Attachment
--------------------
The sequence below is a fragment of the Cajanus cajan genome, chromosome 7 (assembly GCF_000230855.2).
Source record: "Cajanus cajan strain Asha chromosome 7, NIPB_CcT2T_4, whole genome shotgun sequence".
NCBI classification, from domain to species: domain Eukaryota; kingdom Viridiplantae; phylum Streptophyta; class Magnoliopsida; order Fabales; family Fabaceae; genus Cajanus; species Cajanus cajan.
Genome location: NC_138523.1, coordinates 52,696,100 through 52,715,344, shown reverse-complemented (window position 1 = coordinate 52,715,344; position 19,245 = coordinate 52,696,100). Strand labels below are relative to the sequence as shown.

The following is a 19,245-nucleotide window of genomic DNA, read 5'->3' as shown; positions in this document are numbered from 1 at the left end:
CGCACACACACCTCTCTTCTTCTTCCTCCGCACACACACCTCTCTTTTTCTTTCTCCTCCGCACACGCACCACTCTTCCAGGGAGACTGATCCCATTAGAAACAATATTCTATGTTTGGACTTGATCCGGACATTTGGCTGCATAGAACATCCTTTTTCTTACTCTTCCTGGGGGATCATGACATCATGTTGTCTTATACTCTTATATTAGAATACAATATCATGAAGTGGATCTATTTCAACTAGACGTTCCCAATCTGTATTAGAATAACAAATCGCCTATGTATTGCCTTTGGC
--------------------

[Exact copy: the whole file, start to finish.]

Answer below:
The sequence below is a fragment of the Cajanus cajan genome, chromosome 7 (assembly GCF_000230855.2).
Source record: "Cajanus cajan strain Asha chromosome 7, NIPB_CcT2T_4, whole genome shotgun sequence".
NCBI classification, from domain to species: domain Eukaryota; kingdom Viridiplantae; phylum Streptophyta; class Magnoliopsida; order Fabales; family Fabaceae; genus Cajanus; species Cajanus cajan.
Genome location: NC_138523.1, coordinates 52,696,100 through 52,715,344, shown reverse-complemented (window position 1 = coordinate 52,715,344; position 19,245 = coordinate 52,696,100). Strand labels below are relative to the sequence as shown.

The following is a 19,245-nucleotide window of genomic DNA, read 5'->3' as shown; positions in this document are numbered from 1 at the left end:
CGCACACACACCTCTCTTCTTCTTCCTCCGCACACACACCTCTCTTTTTCTTTCTCCTCCGCACACGCACCACTCTTCCAGGGAGACTGATCCCATTAGAAACAATATTCTATGTTTGGACTTGATCCGGACATTTGGCTGCATAGAACATCCTTTTTCTTACTCTTCCTGGGGGATCATGACATCATGTTGTCTTATACTCTTATATTAGAATACAATATCATGAAGTGGATCTATTTCAACTAGACGTTCCCAATCTGTATTAGAATAACAAATCGCCTATGTATTGCCTTTGGC